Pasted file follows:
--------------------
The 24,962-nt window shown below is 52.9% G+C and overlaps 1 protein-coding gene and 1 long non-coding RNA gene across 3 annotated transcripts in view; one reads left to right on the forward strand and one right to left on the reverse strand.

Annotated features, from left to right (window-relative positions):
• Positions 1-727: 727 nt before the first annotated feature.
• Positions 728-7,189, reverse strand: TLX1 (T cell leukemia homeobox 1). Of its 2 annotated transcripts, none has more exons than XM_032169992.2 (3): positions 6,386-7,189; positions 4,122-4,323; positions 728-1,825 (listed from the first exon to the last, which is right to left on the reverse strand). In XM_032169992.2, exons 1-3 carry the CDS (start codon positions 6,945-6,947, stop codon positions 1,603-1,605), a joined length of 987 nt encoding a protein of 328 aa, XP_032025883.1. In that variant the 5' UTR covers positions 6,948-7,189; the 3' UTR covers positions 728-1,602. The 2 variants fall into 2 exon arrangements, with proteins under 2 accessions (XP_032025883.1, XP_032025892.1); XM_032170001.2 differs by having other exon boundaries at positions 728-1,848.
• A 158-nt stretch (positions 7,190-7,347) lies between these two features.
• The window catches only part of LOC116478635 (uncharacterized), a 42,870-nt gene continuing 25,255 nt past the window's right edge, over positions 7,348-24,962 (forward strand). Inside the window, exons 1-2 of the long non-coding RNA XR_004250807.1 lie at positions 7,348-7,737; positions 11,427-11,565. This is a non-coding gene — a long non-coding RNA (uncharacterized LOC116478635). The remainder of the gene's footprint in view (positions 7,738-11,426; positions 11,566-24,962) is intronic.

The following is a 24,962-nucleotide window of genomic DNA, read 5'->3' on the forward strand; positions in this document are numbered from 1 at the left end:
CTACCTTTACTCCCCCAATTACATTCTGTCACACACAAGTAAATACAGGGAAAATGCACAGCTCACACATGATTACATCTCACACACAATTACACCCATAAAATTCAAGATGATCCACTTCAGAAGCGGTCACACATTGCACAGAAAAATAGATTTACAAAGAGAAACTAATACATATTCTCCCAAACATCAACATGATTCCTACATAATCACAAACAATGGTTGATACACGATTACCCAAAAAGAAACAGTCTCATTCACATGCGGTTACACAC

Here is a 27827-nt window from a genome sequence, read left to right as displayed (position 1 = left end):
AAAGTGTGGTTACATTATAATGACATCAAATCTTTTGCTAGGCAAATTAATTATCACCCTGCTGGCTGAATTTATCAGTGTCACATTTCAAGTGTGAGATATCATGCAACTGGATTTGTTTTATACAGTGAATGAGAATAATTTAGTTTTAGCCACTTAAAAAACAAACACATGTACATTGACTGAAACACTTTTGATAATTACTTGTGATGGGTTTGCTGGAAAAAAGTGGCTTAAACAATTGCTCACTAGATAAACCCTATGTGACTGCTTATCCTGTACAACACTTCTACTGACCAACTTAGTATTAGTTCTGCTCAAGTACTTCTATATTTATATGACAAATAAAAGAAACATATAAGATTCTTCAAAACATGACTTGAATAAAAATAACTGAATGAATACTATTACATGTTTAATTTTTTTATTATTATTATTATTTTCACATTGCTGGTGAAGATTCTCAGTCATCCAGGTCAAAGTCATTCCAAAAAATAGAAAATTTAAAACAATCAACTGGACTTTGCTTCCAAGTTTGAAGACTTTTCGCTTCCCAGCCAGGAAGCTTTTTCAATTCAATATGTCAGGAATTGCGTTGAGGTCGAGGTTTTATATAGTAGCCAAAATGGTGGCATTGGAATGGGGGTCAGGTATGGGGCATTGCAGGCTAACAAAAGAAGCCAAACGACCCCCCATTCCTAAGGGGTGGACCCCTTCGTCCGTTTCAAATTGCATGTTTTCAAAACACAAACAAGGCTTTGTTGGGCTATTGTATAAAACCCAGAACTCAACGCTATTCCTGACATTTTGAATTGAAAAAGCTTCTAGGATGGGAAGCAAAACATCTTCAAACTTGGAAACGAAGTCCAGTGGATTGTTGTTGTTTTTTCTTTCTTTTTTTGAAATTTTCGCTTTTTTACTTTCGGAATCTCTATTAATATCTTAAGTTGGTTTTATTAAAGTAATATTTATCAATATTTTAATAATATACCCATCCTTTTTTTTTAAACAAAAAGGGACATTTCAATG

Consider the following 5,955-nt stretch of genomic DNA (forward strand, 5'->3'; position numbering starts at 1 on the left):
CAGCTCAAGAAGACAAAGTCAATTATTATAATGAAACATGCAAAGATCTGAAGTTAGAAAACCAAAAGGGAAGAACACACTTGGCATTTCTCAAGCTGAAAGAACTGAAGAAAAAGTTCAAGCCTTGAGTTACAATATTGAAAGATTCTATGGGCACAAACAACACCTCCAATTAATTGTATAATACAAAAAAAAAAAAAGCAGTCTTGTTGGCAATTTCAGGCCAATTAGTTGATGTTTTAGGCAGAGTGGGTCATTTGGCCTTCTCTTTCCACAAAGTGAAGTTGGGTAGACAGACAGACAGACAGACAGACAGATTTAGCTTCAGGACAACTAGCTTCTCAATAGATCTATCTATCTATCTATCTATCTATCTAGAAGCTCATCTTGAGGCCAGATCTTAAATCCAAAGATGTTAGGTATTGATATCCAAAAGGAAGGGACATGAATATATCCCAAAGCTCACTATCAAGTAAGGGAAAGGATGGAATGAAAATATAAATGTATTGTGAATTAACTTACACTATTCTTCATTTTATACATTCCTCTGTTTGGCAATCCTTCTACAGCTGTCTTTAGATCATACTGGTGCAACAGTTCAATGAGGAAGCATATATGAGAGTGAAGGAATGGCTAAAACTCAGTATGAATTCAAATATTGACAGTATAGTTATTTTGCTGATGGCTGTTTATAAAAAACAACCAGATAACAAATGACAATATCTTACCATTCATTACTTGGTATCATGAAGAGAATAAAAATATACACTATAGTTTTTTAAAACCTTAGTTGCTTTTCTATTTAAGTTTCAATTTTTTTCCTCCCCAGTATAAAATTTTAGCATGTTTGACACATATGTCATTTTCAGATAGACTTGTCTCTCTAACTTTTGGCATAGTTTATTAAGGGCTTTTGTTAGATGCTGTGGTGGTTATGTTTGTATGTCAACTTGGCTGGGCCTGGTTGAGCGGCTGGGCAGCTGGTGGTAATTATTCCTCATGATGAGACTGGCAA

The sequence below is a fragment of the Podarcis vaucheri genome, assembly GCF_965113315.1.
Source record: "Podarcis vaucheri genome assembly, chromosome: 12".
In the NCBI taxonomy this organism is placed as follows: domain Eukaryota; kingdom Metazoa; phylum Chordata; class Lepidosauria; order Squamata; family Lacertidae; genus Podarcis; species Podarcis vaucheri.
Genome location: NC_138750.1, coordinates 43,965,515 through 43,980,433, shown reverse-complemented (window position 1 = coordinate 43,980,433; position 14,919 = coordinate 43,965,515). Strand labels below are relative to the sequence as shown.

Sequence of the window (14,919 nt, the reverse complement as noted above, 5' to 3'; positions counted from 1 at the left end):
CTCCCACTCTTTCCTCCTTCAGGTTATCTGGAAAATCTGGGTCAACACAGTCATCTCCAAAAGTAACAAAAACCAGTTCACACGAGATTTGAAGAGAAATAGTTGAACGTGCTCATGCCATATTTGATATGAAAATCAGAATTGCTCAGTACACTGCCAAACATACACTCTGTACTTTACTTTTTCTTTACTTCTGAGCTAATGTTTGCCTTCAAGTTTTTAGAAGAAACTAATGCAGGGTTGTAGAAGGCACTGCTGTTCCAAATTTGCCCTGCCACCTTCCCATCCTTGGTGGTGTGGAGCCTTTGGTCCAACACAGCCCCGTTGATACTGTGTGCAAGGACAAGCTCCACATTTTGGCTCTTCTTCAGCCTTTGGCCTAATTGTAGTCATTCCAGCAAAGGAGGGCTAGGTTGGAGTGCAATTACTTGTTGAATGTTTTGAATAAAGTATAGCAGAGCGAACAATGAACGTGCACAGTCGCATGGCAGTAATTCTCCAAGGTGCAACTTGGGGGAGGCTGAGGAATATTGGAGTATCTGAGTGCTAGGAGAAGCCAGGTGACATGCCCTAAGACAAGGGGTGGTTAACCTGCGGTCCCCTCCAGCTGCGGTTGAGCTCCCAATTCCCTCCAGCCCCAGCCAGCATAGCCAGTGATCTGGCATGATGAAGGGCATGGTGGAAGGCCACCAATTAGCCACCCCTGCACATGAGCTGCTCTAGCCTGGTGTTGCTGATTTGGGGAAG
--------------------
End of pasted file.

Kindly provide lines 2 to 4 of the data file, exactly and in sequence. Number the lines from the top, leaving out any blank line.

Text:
Annotated features, from left to right (window-relative positions):
• Positions 1-727: 727 nt before the first annotated feature.
• Positions 728-7,189, reverse strand: TLX1 (T cell leukemia homeobox 1). Of its 2 annotated transcripts, none has more exons than XM_032169992.2 (3): positions 6,386-7,189; positions 4,122-4,323; positions 728-1,825 (listed from the first exon to the last, which is right to left on the reverse strand). In XM_032169992.2, exons 1-3 carry the CDS (start codon positions 6,945-6,947, stop codon positions 1,603-1,605), a joined length of 987 nt encoding a protein of 328 aa, XP_032025883.1. In that variant the 5' UTR covers positions 6,948-7,189; the 3' UTR covers positions 728-1,602. The 2 variants fall into 2 exon arrangements, with proteins under 2 accessions (XP_032025883.1, XP_032025892.1); XM_032170001.2 differs by having other exon boundaries at positions 728-1,848.